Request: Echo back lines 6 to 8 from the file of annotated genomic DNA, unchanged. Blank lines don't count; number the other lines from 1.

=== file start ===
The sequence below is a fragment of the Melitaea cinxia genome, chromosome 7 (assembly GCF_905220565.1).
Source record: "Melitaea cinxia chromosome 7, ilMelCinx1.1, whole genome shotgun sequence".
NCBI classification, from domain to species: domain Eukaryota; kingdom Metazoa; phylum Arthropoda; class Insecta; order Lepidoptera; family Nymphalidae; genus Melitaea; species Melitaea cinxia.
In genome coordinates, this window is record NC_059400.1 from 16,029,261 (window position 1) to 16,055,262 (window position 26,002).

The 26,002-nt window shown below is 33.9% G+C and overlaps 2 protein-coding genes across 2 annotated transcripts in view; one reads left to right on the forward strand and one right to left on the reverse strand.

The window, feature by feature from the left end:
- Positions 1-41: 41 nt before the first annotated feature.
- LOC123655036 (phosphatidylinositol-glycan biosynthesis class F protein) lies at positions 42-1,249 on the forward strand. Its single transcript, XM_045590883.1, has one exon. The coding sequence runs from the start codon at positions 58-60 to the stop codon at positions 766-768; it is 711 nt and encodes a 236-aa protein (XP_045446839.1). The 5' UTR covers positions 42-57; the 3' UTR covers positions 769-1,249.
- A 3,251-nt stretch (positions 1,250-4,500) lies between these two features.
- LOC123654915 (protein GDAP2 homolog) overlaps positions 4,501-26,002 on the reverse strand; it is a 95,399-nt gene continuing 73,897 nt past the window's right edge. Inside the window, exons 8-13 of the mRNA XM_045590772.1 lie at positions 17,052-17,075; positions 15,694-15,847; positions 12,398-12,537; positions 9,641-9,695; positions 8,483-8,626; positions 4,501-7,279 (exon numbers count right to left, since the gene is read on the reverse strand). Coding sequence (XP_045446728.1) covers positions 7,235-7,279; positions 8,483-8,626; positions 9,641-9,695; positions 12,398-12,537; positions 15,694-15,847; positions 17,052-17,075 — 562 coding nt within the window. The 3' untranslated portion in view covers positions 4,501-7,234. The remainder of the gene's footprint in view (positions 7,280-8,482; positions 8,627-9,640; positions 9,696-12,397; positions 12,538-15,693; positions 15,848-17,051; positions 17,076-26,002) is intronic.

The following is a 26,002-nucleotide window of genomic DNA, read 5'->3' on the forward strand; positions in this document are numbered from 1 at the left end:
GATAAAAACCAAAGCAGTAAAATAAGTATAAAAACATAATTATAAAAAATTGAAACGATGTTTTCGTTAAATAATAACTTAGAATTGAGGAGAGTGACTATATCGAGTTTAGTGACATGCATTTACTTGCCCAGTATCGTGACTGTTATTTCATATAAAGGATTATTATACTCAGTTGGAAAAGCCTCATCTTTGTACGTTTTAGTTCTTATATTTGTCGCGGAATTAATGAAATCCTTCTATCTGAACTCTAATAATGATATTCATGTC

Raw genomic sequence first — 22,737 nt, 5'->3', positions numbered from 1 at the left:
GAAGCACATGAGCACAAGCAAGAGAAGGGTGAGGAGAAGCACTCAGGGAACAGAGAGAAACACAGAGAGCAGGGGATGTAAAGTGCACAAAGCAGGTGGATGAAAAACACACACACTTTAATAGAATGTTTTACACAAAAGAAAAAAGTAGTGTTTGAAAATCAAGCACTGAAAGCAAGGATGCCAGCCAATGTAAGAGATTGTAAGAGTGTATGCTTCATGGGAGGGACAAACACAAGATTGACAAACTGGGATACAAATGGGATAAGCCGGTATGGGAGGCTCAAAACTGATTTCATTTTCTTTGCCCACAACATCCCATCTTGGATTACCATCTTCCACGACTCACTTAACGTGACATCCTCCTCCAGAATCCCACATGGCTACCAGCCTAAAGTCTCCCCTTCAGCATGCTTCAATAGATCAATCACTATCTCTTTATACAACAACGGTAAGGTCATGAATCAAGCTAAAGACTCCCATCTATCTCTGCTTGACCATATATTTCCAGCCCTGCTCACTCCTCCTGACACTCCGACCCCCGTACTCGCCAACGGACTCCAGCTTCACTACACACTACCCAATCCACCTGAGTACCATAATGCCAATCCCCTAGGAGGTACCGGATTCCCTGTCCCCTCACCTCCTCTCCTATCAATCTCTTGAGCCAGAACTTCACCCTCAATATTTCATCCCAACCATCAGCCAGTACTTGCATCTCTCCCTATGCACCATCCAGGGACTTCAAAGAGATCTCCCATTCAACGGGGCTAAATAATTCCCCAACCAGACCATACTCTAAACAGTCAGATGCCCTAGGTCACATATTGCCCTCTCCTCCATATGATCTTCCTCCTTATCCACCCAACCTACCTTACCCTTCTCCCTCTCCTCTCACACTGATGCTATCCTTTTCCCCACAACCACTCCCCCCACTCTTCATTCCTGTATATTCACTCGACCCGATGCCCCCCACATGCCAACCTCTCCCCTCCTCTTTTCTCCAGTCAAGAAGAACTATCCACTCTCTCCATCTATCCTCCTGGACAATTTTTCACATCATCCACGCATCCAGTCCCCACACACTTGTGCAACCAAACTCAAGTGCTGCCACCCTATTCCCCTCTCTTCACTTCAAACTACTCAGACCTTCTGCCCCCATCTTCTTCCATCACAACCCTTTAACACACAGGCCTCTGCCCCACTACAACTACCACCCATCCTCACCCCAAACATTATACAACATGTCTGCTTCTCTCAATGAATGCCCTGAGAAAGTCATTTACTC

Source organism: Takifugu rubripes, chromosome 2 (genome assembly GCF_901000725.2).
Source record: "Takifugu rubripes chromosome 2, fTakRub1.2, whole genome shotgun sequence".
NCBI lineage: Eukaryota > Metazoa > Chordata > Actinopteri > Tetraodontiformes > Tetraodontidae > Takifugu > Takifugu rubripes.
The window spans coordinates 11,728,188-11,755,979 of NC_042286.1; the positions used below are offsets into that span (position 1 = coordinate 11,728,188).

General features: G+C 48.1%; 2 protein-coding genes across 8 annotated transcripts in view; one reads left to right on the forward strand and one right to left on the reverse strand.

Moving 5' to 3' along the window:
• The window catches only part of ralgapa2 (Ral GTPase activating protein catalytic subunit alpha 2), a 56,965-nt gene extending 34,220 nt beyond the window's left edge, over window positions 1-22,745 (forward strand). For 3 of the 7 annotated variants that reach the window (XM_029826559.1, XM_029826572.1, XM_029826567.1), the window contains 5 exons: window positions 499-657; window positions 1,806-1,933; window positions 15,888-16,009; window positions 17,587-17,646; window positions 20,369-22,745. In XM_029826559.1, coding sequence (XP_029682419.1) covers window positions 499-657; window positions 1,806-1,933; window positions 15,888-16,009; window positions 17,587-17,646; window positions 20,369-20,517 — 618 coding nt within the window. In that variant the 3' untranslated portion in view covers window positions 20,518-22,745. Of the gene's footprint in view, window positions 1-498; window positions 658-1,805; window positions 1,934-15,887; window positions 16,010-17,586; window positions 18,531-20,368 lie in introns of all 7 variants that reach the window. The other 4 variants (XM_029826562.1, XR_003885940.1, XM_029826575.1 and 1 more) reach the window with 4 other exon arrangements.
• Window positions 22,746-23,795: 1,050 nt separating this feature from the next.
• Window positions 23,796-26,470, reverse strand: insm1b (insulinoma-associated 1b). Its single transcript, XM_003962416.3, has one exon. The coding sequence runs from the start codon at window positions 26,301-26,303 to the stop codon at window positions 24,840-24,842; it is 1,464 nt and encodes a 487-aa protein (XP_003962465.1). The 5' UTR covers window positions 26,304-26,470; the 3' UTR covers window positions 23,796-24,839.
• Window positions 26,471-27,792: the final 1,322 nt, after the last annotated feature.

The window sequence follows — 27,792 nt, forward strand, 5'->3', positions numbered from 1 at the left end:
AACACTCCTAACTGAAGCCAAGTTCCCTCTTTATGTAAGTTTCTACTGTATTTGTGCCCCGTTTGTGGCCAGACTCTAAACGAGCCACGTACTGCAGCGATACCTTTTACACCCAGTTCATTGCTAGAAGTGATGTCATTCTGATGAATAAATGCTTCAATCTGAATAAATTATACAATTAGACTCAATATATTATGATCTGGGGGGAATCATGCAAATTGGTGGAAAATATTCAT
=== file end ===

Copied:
The window, feature by feature from the left end:
- Positions 1-41: 41 nt before the first annotated feature.
- LOC123655036 (phosphatidylinositol-glycan biosynthesis class F protein) lies at positions 42-1,249 on the forward strand. Its single transcript, XM_045590883.1, has one exon. The coding sequence runs from the start codon at positions 58-60 to the stop codon at positions 766-768; it is 711 nt and encodes a 236-aa protein (XP_045446839.1). The 5' UTR covers positions 42-57; the 3' UTR covers positions 769-1,249.